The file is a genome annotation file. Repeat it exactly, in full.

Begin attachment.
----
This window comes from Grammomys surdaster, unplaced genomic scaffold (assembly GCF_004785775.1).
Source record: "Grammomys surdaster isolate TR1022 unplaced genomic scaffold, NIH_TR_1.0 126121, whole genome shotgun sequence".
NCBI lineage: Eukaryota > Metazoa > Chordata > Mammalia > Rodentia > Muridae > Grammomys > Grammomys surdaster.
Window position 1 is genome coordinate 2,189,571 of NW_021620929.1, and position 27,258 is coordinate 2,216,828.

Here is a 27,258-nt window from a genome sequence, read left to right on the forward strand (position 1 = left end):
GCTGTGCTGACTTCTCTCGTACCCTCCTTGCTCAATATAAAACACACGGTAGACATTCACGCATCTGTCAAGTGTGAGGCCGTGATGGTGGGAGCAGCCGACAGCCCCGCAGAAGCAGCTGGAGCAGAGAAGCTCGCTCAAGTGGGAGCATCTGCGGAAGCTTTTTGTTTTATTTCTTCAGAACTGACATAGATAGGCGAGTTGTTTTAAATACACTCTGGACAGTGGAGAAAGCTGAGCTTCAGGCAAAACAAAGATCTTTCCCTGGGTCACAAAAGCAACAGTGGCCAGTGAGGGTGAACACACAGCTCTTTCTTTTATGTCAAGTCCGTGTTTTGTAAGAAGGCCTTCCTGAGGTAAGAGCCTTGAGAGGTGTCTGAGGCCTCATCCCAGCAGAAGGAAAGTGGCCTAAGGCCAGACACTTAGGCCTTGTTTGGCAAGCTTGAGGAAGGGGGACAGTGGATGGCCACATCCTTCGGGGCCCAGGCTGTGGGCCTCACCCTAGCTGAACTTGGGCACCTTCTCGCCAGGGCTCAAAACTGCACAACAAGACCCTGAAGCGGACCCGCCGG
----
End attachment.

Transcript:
This window comes from Grammomys surdaster, unplaced genomic scaffold (assembly GCF_004785775.1).
Source record: "Grammomys surdaster isolate TR1022 unplaced genomic scaffold, NIH_TR_1.0 126121, whole genome shotgun sequence".
NCBI lineage: Eukaryota > Metazoa > Chordata > Mammalia > Rodentia > Muridae > Grammomys > Grammomys surdaster.
Window position 1 is genome coordinate 2,189,571 of NW_021620929.1, and position 27,258 is coordinate 2,216,828.

Here is a 27,258-nt window from a genome sequence, read left to right on the forward strand (position 1 = left end):
GCTGTGCTGACTTCTCTCGTACCCTCCTTGCTCAATATAAAACACACGGTAGACATTCACGCATCTGTCAAGTGTGAGGCCGTGATGGTGGGAGCAGCCGACAGCCCCGCAGAAGCAGCTGGAGCAGAGAAGCTCGCTCAAGTGGGAGCATCTGCGGAAGCTTTTTGTTTTATTTCTTCAGAACTGACATAGATAGGCGAGTTGTTTTAAATACACTCTGGACAGTGGAGAAAGCTGAGCTTCAGGCAAAACAAAGATCTTTCCCTGGGTCACAAAAGCAACAGTGGCCAGTGAGGGTGAACACACAGCTCTTTCTTTTATGTCAAGTCCGTGTTTTGTAAGAAGGCCTTCCTGAGGTAAGAGCCTTGAGAGGTGTCTGAGGCCTCATCCCAGCAGAAGGAAAGTGGCCTAAGGCCAGACACTTAGGCCTTGTTTGGCAAGCTTGAGGAAGGGGGACAGTGGATGGCCACATCCTTCGGGGCCCAGGCTGTGGGCCTCACCCTAGCTGAACTTGGGCACCTTCTCGCCAGGGCTCAAAACTGCACAACAAGACCCTGAAGCGGACCCGCCGG